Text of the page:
Chapter V-5

A 42-year-old man was the front seat passenger in a car that was struck on the driver’s side by another vehicle. Neither car was going at high speed. Damage to the patient’s car was limited to the front fender; the windshield was not “spidered.” The patient was wearing a seat belt at the time of the collision. He was brought to the ED in full spine immobilization and was triaged to one of the examination rooms.

The patient was awake and alert with no overt signs of trauma. His vital signs were normal. He complained of pain in his neck, lower back, and right wrist. He noted that he had struck his head on the car door and had been “dazed” for a few seconds, but was uncertain whether he had lost consciousness.

On examination, he had mild midline neck tenderness without deformity. There were good bilateral breath sounds without chest wall tenderness. His abdomen, pelvis, and extremities showed no signs of injury. The neurological examination was normal.

The patient was removed from the “long board” and sent for cervical spine radiography. The radiographs are shown in Figure 1.

• Are there any abnormalities?

Although ABCS (alignment, bone, cartilage, and soft tissues) is a convenient mnemonic device for the interpretation of the lateral cervical spine radiograph, one element seen on the lateral view is not emphasized in this scheme–alignment of the articular facets and lateral masses of C3–C7.

Each vertebra has two lateral masses and each lateral mass has a superior and inferior articular facet. On the lateral view, each lateral mass has a diamond shape formed by the superior and inferior articular facets and the anterior and posterior cortical surfaces. In a perfectly positioned lateral view, the left and right lateral masses are exactly superimposed. More often, the patient’s positioning is slightly rotated and the lateral masses are not exactly superimposed (Figure 2).

###### Figure 2

Effect of rotation of a lower cervical vertebra as seen on the lateral radiograph.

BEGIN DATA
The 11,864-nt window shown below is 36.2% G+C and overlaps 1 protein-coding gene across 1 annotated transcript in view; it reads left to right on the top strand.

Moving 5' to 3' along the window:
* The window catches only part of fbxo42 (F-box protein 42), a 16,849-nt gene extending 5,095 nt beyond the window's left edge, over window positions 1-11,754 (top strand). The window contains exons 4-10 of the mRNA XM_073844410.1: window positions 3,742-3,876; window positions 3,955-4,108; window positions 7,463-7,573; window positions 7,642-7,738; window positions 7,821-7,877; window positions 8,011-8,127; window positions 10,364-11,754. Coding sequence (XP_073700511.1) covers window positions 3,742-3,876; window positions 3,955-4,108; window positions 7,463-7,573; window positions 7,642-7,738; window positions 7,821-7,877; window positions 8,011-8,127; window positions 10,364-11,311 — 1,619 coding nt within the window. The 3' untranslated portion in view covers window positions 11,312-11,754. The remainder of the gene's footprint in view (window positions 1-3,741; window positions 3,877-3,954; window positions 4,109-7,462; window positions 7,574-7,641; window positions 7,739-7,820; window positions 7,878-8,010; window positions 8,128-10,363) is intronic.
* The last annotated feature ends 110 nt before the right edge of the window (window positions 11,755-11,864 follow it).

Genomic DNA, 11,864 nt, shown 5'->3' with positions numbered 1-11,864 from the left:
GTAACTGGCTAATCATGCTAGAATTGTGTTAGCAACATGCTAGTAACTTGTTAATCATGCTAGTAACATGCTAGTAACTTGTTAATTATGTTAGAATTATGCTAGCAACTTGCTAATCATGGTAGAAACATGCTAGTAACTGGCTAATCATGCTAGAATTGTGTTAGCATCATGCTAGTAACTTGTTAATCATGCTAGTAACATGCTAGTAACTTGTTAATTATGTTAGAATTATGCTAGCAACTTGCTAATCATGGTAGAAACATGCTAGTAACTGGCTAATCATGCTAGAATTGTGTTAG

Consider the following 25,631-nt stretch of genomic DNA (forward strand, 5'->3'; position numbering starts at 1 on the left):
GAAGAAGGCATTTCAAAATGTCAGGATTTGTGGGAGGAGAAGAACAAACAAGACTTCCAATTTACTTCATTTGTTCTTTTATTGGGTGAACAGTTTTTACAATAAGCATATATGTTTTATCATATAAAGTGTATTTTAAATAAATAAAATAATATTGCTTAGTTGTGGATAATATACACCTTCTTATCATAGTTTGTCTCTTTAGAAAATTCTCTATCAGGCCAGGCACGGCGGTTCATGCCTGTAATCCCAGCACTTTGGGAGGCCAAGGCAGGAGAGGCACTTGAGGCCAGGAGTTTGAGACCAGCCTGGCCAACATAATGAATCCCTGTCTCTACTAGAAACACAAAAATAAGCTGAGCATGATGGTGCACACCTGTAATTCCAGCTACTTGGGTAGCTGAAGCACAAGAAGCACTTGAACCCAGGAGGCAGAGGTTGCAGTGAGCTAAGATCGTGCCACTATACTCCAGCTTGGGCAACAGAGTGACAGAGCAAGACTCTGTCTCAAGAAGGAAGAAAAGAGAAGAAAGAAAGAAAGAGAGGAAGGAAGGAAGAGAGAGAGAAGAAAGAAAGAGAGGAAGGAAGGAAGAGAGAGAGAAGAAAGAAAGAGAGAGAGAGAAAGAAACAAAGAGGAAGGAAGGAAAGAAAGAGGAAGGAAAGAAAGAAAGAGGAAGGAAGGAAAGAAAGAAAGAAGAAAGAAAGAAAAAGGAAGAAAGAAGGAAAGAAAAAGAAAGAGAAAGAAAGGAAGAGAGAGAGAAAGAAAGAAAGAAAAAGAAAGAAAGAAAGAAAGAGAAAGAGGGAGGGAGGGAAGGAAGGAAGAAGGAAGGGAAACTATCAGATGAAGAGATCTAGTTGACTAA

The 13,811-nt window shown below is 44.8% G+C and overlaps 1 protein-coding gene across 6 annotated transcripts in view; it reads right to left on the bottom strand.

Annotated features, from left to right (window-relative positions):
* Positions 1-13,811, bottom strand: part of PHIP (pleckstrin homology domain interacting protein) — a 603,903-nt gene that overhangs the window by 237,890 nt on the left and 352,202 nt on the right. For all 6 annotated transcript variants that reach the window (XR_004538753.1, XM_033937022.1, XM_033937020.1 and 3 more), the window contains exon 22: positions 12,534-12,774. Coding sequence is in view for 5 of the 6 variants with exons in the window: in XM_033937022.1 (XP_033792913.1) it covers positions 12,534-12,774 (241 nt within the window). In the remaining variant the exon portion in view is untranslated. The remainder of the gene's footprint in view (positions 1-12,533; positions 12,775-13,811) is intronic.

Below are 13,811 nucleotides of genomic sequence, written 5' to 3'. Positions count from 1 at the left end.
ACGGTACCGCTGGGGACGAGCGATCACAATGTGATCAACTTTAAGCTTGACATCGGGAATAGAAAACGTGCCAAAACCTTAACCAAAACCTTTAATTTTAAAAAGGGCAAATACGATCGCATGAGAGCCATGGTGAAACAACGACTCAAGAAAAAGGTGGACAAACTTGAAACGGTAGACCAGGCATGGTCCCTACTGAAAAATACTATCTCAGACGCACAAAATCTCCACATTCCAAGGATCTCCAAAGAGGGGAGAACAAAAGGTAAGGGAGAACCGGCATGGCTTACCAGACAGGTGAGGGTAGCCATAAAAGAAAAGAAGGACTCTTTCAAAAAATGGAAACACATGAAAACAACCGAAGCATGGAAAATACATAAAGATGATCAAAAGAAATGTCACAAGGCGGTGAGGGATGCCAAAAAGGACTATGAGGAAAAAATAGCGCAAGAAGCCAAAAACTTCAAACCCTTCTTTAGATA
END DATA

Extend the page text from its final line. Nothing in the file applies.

(A) Correct alignment (no rotation): the left and right lateral masses are perfectly superimposed on the lateral view.

(B) Rotational malalignment: the left and right lateral masses are not superimposed.

[From Gerlock AJ, Kirchner, SG, Heller RM, Kaye JJ: The Cervical Spine in Trauma, Advanced Exercises in Diagnostic Radiology, Vol. 7, Saunders, 1978, with permission.]

In this patient’s lateral view (Figure 1), the positioning is slightly rotated and the ...

Sign in to your MyAccess profile while you are actively authenticated on this site via your institution (you will be able to verify this by looking at the top right corner of the screen - if you see your institution's name, you are authenticated). Once logged in to your MyAccess profile, you will be able to access your institution's subscription for 90 days from any location. You must be logged in while authenticated at least once every 90 days to maintain this remote access.

Ok

## Subscription Options

### AccessEmergency Medicine Full Site: One-Year Subscription

Connect to the full suite of AccessEmergency Medicine content and resources including advanced 8th edition chapters of Tintinalli’s, high-quality procedural videos and images, interactive board review, an integrated drug database, and more.